5 Ways to Help Your Team Achieve Work-Life Balanceby
A recent survey by Robert Half Management Resources reveals that a majority of professionals, including those in accounting and finance, have a better work-life balance now than a few years ago – and they have their managers to thank.
According to the survey, 52 percent of professionals said their work-life balance has either improved significantly or somewhat in the past three years.
Nine in 10 respondents (91 percent) noted that their manager is very or somewhat supportive of their efforts to achieve this balance, and 74 percent said their boss sets a good or even excellent example.
“Managers can help by giving their teams more freedom over where and when they work, if possible, and providing greater autonomy,” Tim Hird, executive director of Robert Half Management Resources, said in a written statement. “These efforts go a long way to improve job satisfaction and retention rates.”
But work-life balance isn’t just relevant to millennials, he stressed. Employees of all generations are under the gun to meet both work and personal obligations.
“Businesses should promote work-life balance initiatives broadly and make sure all staff have the opportunity to weigh in on the perks that will best help them meet their goals,” Hird said.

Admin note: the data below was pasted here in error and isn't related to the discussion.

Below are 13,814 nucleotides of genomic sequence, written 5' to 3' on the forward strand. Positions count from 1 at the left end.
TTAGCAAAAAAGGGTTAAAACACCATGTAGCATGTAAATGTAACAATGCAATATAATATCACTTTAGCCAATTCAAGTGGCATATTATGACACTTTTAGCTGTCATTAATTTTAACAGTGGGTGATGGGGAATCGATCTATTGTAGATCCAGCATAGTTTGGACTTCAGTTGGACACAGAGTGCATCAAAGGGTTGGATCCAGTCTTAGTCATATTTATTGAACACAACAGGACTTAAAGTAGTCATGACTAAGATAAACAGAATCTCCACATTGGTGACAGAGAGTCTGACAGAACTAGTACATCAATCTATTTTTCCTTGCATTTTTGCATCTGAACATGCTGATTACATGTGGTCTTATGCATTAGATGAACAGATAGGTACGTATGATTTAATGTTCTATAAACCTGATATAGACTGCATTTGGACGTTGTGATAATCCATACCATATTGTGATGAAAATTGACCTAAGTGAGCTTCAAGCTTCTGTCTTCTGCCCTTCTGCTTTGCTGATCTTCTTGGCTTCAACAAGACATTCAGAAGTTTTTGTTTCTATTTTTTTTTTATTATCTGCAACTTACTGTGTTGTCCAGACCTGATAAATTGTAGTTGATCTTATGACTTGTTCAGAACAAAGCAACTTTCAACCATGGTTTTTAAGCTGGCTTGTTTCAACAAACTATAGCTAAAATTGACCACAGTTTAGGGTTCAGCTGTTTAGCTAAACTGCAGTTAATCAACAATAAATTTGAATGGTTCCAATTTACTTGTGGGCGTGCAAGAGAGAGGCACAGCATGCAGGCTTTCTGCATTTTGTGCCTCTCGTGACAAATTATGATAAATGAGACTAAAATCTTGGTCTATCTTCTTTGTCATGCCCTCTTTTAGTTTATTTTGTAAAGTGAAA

The survey found that professionals between the ages of 18 and 34 were more than twice as likely as those age 55 or older to cite improved work-life balance (67 percent versus 31 percent).
Sixty-two percent of younger professionals reported their manager is very supportive of their efforts to achieve work-life balance, compared to 50 percent of the oldest respondents and 47 percent of those ages 35 to 54.
Nearly eight in 10 (79 percent) of 18- to 34-year-olds said their manager sets an excellent or good example.
Here are five ways accounting managers can help their teams achieve work-life balance:
1. Understand employees’ needs. Talk to your staff about their objectives and what you can do to help. Where one employee may benefit from working remotely a couple days, another may seek starting and ending his or her day 30 minutes earlier. Stay flexible and open-minded as you assist your team.
2. Show them the way. Are you sending emails at all times of the day and night, or are most of your communications delivered during work hours? Do you use your weekends to pursue personal goals or demand updated financial reports? Whichever options you choose, your staff are taking note – and figuring they must do the same.
3. Work with interim professionals. If to-do lists are expanding and the team is falling behind, bring in a consultant who can alleviate the burden and contribute specialized expertise. Project professionals can step in immediately to support your organization.
4. Spread the word. Employers commonly highlight their work-life balance offerings to job candidates, but you'll need to continue selling your firm’s program to current staff. Regularly and broadly communicate options available to your professionals.
5. Stay ahead of the pack. Views on work-life balance change, and what is popular today may not have the same appeal in six months or a year from now. Stay on top of emerging trends to keep your program fresh and ensure you provide in-demand benefits to your employees.